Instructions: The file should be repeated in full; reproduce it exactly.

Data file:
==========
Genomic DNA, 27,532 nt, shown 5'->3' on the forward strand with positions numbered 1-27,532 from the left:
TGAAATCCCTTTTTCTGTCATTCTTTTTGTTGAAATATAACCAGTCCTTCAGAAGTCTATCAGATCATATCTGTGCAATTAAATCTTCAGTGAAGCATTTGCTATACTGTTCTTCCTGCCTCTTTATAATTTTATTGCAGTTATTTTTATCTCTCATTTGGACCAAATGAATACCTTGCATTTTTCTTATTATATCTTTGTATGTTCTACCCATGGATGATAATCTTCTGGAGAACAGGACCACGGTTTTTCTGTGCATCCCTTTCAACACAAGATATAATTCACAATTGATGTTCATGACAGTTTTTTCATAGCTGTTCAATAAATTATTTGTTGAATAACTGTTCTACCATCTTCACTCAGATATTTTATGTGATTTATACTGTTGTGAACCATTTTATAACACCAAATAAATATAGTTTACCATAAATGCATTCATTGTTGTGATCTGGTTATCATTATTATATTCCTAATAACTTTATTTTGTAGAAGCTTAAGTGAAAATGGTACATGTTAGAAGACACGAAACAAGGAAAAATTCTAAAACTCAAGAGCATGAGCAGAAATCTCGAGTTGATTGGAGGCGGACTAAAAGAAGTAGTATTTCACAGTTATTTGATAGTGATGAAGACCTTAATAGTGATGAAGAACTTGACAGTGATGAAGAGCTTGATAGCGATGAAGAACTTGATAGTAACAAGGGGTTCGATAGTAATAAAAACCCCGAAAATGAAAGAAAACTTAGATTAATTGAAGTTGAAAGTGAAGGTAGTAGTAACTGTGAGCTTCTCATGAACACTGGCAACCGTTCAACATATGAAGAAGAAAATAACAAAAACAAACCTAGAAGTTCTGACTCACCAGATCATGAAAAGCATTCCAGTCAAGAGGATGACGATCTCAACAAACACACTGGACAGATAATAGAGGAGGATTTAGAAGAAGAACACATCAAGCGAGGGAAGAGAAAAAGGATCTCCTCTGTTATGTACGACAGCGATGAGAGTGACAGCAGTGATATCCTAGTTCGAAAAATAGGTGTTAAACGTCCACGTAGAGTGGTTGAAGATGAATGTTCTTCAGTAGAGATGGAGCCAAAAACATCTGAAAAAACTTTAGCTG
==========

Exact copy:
Genomic DNA, 27,532 nt, shown 5'->3' on the forward strand with positions numbered 1-27,532 from the left:
TGAAATCCCTTTTTCTGTCATTCTTTTTGTTGAAATATAACCAGTCCTTCAGAAGTCTATCAGATCATATCTGTGCAATTAAATCTTCAGTGAAGCATTTGCTATACTGTTCTTCCTGCCTCTTTATAATTTTATTGCAGTTATTTTTATCTCTCATTTGGACCAAATGAATACCTTGCATTTTTCTTATTATATCTTTGTATGTTCTACCCATGGATGATAATCTTCTGGAGAACAGGACCACGGTTTTTCTGTGCATCCCTTTCAACACAAGATATAATTCACAATTGATGTTCATGACAGTTTTTTCATAGCTGTTCAATAAATTATTTGTTGAATAACTGTTCTACCATCTTCACTCAGATATTTTATGTGATTTATACTGTTGTGAACCATTTTATAACACCAAATAAATATAGTTTACCATAAATGCATTCATTGTTGTGATCTGGTTATCATTATTATATTCCTAATAACTTTATTTTGTAGAAGCTTAAGTGAAAATGGTACATGTTAGAAGACACGAAACAAGGAAAAATTCTAAAACTCAAGAGCATGAGCAGAAATCTCGAGTTGATTGGAGGCGGACTAAAAGAAGTAGTATTTCACAGTTATTTGATAGTGATGAAGACCTTAATAGTGATGAAGAACTTGACAGTGATGAAGAGCTTGATAGCGATGAAGAACTTGATAGTAACAAGGGGTTCGATAGTAATAAAAACCCCGAAAATGAAAGAAAACTTAGATTAATTGAAGTTGAAAGTGAAGGTAGTAGTAACTGTGAGCTTCTCATGAACACTGGCAACCGTTCAACATATGAAGAAGAAAATAACAAAAACAAACCTAGAAGTTCTGACTCACCAGATCATGAAAAGCATTCCAGTCAAGAGGATGACGATCTCAACAAACACACTGGACAGATAATAGAGGAGGATTTAGAAGAAGAACACATCAAGCGAGGGAAGAGAAAAAGGATCTCCTCTGTTATGTACGACAGCGATGAGAGTGACAGCAGTGATATCCTAGTTCGAAAAATAGGTGTTAAACGTCCACGTAGAGTGGTTGAAGATGAATGTTCTTCAGTAGAGATGGAGCCAAAAACATCTGAAAAAACTTTAGCTG